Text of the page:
From Charles Ornstein's "Paving the Way," Fall '95 From Charles Ornstein's "Paving the Way," Fall '95When I went to see Larry Clark's debut film Kids last weekend, I was not expecting a happy picture of "our generation." I knew I was going to see a portrayal of America's youth that was not flattering. Drug and alcohol use is widespread. Violence is a game. And sex is a conquest -- whoever has the most partners wins. The younger generation in this country has never fared particularly well in the movies. In the '50s, it was Rebel Without a Cause, in the '80s Fast Times at Richmont High, and in the '90s Reality Bites. Adult screenwriters, directors and producers have tried to show problems with the teenage popular culture -- and for the most part, they are taken lightly, as they are intended. But Kids does not fit the mold of these other movies. It hits you over the head. It scares you about America's future. It alerts you to what Clark believes is an "epidemic." The problem, though, is that Kids goes too far -- way too far. It is the first movie I've seen that's left me disgusted by the inaccurate portrayals of my generation. It is the first movie I've seen that's left me asking, "Am I normal?" What Clark attempts to show as normal, common behavior is not so at all. It is the story of a fringe group who gives our generation a bad name. I must admit, I am not a typical member of my generation. I grew up in a middle-class family in a suburb of Detroit and hung out with the "good crowd." I have experienced city life in Detroit, Dallas and Philadelphia. Still, I have yet to come across youths like Clark portrays in Kids. I know it would be foolish of me to deny that a small segment of our generation acts in a way similar to that of Kids' main character, Telly, who steals from his parents, harasses Asian grocers and beats other youths senseless. But at the same time, Clark's film, with its promises of pinpointing the pulse of our generation, denies the existence of kids on the opposite end of the spectrum -- those who are trying to make a difference in government, medicine and international relations. It denies the reality that more students than ever are going to college. And it denies the fact that the problems inherited by our generation are worse than they have ever been. Kids is more like a Calvin Klein ad for underwear than the genuine documentary it pretends to be. In fact, I often wondered whether Clark had really spent time with kids, or if he was simply putting his illusions onto the screen. Instead of seeing this apparent discrepancy, reviewers, parents and commentators have treated Kids with kid gloves. The New York Times called it "a wake-up call to the world." The Ottawa Citizen said it is "a hard-hitting realistic portrayal of adolescence." And the San Fransisco Examiner wrote, "This isn't to say that every teenager does drugs, smokes, drinks and has unsafe sex in their parents' bed while they're out of town, just that most of them do." Rather than deciphering Kids for its limited value and strained grasp of reality, the media and others are validating it for what it isn't -- "the great American teenage movie." It is unfair to Clark and his motion picture team to deem Kids completely valueless because it does raise some interesting questions about societal expectations and obligations. It forces us to ask where parents are while their children are roaming the streets and what can be done to help those who are really over the edge. But these questions are lost in a movie that feeds the monster of fear of our generation more than it offers lessons to society. Leaving the theater, I was able to understand a little more why people my parents' and grandparents' age are afraid for the future of this country. But like those who walked out with me, I was wondering if older generations fear the generation that I am a part of or the myth that has been created in films like Kids. It is time for society to see for itself that the "kids" in my generation are goal-oriented, dedicated and enthusiastic about the future. It is time that they realize that they have been tricked. Kids is a myth. It is a farce. It is fiction. It should be taken as such.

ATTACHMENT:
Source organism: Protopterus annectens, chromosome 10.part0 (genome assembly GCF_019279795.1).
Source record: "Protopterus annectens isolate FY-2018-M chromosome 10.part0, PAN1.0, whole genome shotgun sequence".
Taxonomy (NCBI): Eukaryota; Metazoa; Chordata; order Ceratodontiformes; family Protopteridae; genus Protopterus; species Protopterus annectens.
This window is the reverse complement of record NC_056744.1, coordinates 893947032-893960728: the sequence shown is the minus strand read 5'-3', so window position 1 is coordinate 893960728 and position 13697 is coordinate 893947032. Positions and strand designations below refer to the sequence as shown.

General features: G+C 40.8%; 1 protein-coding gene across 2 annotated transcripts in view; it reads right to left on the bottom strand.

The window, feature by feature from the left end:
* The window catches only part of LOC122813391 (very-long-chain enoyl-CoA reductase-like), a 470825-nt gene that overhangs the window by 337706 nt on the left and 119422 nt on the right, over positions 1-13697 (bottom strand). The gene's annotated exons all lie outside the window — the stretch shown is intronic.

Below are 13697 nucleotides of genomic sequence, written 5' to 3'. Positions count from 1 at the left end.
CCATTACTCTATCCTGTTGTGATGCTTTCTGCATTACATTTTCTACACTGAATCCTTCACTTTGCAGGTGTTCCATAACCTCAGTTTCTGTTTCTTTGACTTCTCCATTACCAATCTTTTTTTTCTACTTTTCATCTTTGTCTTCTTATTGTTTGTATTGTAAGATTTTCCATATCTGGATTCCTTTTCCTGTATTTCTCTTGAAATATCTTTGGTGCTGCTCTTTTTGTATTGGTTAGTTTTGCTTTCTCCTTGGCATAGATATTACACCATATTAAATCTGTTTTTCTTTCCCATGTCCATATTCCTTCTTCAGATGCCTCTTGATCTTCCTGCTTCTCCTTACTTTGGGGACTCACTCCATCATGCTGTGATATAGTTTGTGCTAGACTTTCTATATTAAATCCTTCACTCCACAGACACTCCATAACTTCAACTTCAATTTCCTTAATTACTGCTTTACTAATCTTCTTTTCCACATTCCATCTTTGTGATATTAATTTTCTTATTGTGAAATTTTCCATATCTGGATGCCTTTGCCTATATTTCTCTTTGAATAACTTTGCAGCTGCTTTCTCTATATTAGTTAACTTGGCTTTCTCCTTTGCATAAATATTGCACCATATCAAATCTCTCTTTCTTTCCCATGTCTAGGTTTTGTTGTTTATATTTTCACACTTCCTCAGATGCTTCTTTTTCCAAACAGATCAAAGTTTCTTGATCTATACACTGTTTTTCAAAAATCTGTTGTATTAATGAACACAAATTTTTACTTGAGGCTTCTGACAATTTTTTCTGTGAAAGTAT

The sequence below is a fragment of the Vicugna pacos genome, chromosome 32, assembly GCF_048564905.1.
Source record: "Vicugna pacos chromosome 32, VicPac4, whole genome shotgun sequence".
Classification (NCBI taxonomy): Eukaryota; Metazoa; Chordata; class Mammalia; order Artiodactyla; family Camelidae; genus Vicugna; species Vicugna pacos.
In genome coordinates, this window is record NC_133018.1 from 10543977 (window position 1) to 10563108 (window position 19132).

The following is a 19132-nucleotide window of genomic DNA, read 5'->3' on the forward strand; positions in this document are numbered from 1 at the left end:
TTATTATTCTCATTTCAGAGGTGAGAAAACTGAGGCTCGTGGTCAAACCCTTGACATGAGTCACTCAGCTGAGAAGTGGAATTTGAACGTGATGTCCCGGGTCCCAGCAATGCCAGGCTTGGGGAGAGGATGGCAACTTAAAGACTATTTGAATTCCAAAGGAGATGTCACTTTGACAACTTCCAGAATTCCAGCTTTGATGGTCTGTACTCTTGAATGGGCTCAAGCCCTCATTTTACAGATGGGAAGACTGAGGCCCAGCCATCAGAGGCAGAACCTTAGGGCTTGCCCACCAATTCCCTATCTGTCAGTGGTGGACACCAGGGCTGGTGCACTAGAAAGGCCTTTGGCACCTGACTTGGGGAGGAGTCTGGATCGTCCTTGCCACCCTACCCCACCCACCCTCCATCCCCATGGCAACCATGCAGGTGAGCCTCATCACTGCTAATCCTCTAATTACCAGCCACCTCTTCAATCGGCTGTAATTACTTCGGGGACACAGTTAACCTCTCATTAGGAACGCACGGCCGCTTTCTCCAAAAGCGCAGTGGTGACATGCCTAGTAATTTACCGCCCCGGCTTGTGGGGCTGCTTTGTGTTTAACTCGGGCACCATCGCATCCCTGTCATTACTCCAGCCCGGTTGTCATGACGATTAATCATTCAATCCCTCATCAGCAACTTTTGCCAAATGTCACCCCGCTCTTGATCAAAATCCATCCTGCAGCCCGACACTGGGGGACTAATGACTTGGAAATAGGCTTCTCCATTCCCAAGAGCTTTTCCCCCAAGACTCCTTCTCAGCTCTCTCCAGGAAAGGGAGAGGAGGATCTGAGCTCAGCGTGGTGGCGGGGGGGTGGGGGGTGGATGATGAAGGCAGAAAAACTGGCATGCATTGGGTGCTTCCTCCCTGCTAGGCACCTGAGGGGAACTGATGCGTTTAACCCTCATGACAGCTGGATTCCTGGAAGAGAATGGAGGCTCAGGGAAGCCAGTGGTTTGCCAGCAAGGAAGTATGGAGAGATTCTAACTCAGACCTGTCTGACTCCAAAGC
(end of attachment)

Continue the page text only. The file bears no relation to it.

Please note All comments are eligible for publication in The Daily Pennsylvanian.